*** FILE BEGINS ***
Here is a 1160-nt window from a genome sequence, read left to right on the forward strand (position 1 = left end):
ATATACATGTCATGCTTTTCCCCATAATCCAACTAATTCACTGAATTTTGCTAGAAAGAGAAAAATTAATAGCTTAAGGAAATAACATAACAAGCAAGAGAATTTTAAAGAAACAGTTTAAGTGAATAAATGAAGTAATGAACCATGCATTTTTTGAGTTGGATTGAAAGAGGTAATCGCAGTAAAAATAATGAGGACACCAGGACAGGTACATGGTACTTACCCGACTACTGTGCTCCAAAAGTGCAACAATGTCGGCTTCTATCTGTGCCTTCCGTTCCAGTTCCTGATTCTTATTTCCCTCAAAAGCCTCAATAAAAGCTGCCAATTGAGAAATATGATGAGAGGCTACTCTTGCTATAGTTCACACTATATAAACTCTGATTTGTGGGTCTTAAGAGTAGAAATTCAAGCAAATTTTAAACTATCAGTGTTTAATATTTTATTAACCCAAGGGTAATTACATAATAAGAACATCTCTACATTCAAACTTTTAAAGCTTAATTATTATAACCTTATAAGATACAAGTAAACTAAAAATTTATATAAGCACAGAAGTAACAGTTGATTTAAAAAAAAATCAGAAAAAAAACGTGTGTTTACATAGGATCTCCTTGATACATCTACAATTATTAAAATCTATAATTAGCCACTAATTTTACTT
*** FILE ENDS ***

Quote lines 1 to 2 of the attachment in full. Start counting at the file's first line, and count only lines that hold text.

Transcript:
Here is a 1160-nt window from a genome sequence, read left to right on the forward strand (position 1 = left end):
ATATACATGTCATGCTTTTCCCCATAATCCAACTAATTCACTGAATTTTGCTAGAAAGAGAAAAATTAATAGCTTAAGGAAATAACATAACAAGCAAGAGAATTTTAAAGAAACAGTTTAAGTGAATAAATGAAGTAATGAACCATGCATTTTTTGAGTTGGATTGAAAGAGGTAATCGCAGTAAAAATAATGAGGACACCAGGACAGGTACATGGTACTTACCCGACTACTGTGCTCCAAAAGTGCAACAATGTCGGCTTCTATCTGTGCCTTCCGTTCCAGTTCCTGATTCTTATTTCCCTCAAAAGCCTCAATAAAAGCTGCCAATTGAGAAATATGATGAGAGGCTACTCTTGCTATAGTTCACACTATATAAACTCTGATTTGTGGGTCTTAAGAGTAGAAATTCAAGCAAATTTTAAACTATCAGTGTTTAATATTTTATTAACCCAAGGGTAATTACATAATAAGAACATCTCTACATTCAAACTTTTAAAGCTTAATTATTATAACCTTATAAGATACAAGTAAACTAAAAATTTATATAAGCACAGAAGTAACAGTTGATTTAAAAAAAAATCAGAAAAAAAACGTGTGTTTACATAGGATCTCCTTGATACATCTACAATTATTAAAATCTATAATTAGCCACTAATTTTACTT